My wife and I began our married life in a lovely home, a duplex just over 1000 square feet, with 2 bedrooms, 2 bathrooms, a good sized living room, kitchen, and a garage. We lived in a nice neighborhood with plenty of good places to walk our small dog.
I earn a good income as the Marketing Director and partner in a web development company in Jasper, Indiana. On the side, my wife and I have several successful niche projects that bring in regular income as well.
I have debt, though.
You see, in the years proceeding married life I had failed to develop positive habits of money management. I was convicted on it, somewhat, but the conviction rarely led to action. I was making more money than a lot of young people my age and, unfortunately, I wasn’t taking good care of it. For a long time, my sense of budgeting was, “Oh, I’ll just make more money..”. Friends and family tried to encourage me in a better direction but I wouldn’t let it all sink in.
And so, as a young unmarried man with good income, I began acquiring credit card debt like there was no tomorrow. After all, I reasoned, I’d be paying it right off. 3 years later, I am still paying it off and I’ve spent thousands in interest. Not a very wise use of funds.
As a married man, though, I’ve been humbled and, thankfully, begun to realize the great responsibility I have to wisely manage the income I’m blessed with. I’ve also been convicted that I should not be carrying around this high load of debt and have begun working extra hard to remove it from our lives. My dear wife has been very loving and supportive through it all and, bringing no debt to the marriage, has accepted my debt as her own and is working with me to take it off our shoulders.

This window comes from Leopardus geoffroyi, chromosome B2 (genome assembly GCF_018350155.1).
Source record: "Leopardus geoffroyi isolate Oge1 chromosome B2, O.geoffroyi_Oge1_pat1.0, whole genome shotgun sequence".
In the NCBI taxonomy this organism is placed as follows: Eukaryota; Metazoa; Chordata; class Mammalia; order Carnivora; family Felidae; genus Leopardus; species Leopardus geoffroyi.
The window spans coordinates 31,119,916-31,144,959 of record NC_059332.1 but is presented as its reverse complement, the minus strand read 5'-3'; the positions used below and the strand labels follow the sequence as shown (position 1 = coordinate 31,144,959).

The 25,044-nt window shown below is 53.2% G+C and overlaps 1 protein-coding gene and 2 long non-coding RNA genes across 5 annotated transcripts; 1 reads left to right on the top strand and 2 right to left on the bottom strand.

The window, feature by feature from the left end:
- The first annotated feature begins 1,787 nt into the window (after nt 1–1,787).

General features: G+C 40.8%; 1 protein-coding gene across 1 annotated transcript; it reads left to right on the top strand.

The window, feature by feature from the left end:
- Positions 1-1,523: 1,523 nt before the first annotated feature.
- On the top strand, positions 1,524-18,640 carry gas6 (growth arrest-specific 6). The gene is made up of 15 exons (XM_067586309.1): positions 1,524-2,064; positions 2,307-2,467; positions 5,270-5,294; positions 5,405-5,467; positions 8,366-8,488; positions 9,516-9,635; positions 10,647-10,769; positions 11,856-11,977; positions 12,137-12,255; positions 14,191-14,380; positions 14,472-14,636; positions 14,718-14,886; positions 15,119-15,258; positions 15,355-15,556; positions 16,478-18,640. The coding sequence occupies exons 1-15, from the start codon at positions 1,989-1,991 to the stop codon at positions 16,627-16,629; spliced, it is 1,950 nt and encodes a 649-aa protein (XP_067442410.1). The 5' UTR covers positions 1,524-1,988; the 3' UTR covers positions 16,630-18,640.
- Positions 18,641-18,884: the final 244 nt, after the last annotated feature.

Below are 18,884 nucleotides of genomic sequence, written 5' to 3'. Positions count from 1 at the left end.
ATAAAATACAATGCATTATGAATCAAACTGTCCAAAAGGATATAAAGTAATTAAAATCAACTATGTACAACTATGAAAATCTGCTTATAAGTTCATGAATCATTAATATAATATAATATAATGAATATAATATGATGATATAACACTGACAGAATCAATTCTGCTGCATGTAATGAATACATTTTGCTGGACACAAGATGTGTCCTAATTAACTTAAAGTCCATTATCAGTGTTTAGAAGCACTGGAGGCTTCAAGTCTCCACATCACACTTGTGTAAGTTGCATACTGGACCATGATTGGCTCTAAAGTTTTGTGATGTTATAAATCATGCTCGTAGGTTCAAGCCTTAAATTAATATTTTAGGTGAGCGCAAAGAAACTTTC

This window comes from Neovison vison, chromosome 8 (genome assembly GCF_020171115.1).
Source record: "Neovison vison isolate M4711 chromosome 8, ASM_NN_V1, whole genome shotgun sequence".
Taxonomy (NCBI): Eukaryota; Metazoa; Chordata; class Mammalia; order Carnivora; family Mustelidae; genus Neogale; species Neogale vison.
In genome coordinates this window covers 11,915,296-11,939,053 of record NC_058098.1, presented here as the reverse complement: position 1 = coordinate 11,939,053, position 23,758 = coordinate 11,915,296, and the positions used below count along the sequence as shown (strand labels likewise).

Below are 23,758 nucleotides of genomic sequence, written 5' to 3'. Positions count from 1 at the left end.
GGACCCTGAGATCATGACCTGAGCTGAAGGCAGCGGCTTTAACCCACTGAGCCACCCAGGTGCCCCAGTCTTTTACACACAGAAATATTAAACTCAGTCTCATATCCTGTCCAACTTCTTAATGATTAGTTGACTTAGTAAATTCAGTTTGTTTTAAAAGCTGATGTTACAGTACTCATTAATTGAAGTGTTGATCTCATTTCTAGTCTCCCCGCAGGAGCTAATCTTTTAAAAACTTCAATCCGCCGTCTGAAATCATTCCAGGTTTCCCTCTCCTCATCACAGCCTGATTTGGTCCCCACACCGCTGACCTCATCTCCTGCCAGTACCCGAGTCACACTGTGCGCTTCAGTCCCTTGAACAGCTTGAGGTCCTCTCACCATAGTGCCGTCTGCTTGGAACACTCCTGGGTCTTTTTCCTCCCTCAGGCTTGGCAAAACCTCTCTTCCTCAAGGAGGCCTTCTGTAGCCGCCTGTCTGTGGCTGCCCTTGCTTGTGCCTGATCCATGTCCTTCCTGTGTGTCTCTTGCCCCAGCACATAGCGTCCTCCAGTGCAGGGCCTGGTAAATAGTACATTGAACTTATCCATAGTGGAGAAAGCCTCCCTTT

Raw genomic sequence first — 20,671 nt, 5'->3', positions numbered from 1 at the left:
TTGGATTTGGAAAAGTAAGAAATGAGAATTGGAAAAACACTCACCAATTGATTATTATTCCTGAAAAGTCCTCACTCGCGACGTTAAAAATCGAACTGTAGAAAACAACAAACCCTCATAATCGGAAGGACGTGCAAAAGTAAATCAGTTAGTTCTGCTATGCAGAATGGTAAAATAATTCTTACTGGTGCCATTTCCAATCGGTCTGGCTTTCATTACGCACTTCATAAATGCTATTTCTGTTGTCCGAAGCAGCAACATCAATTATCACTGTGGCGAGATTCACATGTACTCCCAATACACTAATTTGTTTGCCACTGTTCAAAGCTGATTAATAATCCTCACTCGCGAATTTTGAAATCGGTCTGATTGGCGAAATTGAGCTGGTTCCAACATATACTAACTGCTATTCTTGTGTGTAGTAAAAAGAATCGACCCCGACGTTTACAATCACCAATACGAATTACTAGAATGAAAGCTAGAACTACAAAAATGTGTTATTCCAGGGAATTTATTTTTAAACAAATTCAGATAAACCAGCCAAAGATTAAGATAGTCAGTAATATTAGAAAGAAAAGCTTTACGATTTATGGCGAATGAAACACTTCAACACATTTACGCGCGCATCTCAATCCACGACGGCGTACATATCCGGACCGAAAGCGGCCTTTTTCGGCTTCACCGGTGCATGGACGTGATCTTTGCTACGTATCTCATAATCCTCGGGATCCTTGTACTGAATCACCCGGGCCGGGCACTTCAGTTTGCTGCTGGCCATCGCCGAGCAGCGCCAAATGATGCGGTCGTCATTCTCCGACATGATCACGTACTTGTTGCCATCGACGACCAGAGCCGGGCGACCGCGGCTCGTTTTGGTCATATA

Early in 2008, thanks to the support of a dear friend, I stopped using credit cards entirely and even gave them into my friend’s safe keeping to ensure that I wouldn’t yield in a moment of weakness.
It was hard..
At one point, in a crisis with no savings in the bank and a wedding in just a few short weeks, I took my car to the bank to apply for a loan. Providence opened the doors shortly thereafter that I didn’t need the loan, but “wow” was that a wake up call. Credit cards had given me so much “safety” and, because of that safety, I’d never really had to feel what it was like to experience financial difficulty.
That brings us to today.
With a family of 5 (2 adults, 1 dog, 1 bird, and a fish) to provide for, my wife and I have decided to turn up the heat on our finances and practice an even tighter level of economy. We’re working hard to cut out all the “extras” in our life and, as a big part of that, we’ve made the difficult decision to “downsize” our home.
Now, we’re looking at a much smaller home (Single bedroom, 1 bath, no garage). We’ve yet to see how it will all work out, but the principles are in place. Dave Ramsey has a quote from his book, The Total Money Makeover: A Proven Plan for Financial Fitness (highly recommended), which goes as follows:
“If you will live like no one else, later you can live like no one else.”
So, we’re learning our lessons.
We moved to cash spending and started an envelope budgeting system and, though there have been some challenges, we’ve found it to be a solid step in the right direction for us.
Look forward to more posts on the subject, especially relating to “fighting debt”.
Have a wonderful rest of the day,